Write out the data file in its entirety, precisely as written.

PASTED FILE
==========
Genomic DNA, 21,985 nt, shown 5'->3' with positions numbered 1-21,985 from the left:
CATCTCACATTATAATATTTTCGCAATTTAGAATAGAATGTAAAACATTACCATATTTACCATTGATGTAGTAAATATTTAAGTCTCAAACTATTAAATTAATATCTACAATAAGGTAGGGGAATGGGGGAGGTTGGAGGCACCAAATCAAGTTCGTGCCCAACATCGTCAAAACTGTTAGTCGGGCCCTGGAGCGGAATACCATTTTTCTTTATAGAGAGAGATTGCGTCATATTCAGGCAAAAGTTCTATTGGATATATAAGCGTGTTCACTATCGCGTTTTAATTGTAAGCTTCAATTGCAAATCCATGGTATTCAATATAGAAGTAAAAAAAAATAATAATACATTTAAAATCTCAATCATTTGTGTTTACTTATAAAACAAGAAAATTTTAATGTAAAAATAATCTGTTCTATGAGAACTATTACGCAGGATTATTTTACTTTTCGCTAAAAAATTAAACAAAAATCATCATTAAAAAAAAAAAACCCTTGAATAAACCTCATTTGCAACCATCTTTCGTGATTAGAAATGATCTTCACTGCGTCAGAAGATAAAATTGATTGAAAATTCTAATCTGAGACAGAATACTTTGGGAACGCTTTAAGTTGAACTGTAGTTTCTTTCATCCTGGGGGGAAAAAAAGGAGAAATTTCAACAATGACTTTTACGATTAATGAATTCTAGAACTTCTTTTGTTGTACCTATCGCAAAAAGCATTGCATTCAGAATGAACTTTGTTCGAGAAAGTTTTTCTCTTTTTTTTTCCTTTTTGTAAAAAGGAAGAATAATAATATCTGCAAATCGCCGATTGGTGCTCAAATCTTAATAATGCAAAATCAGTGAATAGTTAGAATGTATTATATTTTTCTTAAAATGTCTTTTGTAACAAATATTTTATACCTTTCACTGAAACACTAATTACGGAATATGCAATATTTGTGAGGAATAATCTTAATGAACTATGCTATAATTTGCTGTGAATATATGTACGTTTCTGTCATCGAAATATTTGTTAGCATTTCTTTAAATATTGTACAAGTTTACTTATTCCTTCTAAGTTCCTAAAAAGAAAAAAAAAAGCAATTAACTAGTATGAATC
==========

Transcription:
Genomic DNA, 21,985 nt, shown 5'->3' with positions numbered 1-21,985 from the left:
CATCTCACATTATAATATTTTCGCAATTTAGAATAGAATGTAAAACATTACCATATTTACCATTGATGTAGTAAATATTTAAGTCTCAAACTATTAAATTAATATCTACAATAAGGTAGGGGAATGGGGGAGGTTGGAGGCACCAAATCAAGTTCGTGCCCAACATCGTCAAAACTGTTAGTCGGGCCCTGGAGCGGAATACCATTTTTCTTTATAGAGAGAGATTGCGTCATATTCAGGCAAAAGTTCTATTGGATATATAAGCGTGTTCACTATCGCGTTTTAATTGTAAGCTTCAATTGCAAATCCATGGTATTCAATATAGAAGTAAAAAAAAATAATAATACATTTAAAATCTCAATCATTTGTGTTTACTTATAAAACAAGAAAATTTTAATGTAAAAATAATCTGTTCTATGAGAACTATTACGCAGGATTATTTTACTTTTCGCTAAAAAATTAAACAAAAATCATCATTAAAAAAAAAAAACCCTTGAATAAACCTCATTTGCAACCATCTTTCGTGATTAGAAATGATCTTCACTGCGTCAGAAGATAAAATTGATTGAAAATTCTAATCTGAGACAGAATACTTTGGGAACGCTTTAAGTTGAACTGTAGTTTCTTTCATCCTGGGGGGAAAAAAAGGAGAAATTTCAACAATGACTTTTACGATTAATGAATTCTAGAACTTCTTTTGTTGTACCTATCGCAAAAAGCATTGCATTCAGAATGAACTTTGTTCGAGAAAGTTTTTCTCTTTTTTTTTCCTTTTTGTAAAAAGGAAGAATAATAATATCTGCAAATCGCCGATTGGTGCTCAAATCTTAATAATGCAAAATCAGTGAATAGTTAGAATGTATTATATTTTTCTTAAAATGTCTTTTGTAACAAATATTTTATACCTTTCACTGAAACACTAATTACGGAATATGCAATATTTGTGAGGAATAATCTTAATGAACTATGCTATAATTTGCTGTGAATATATGTACGTTTCTGTCATCGAAATATTTGTTAGCATTTCTTTAAATATTGTACAAGTTTACTTATTCCTTCTAAGTTCCTAAAAAGAAAAAAAAAAGCAATTAACTAGTATGAATC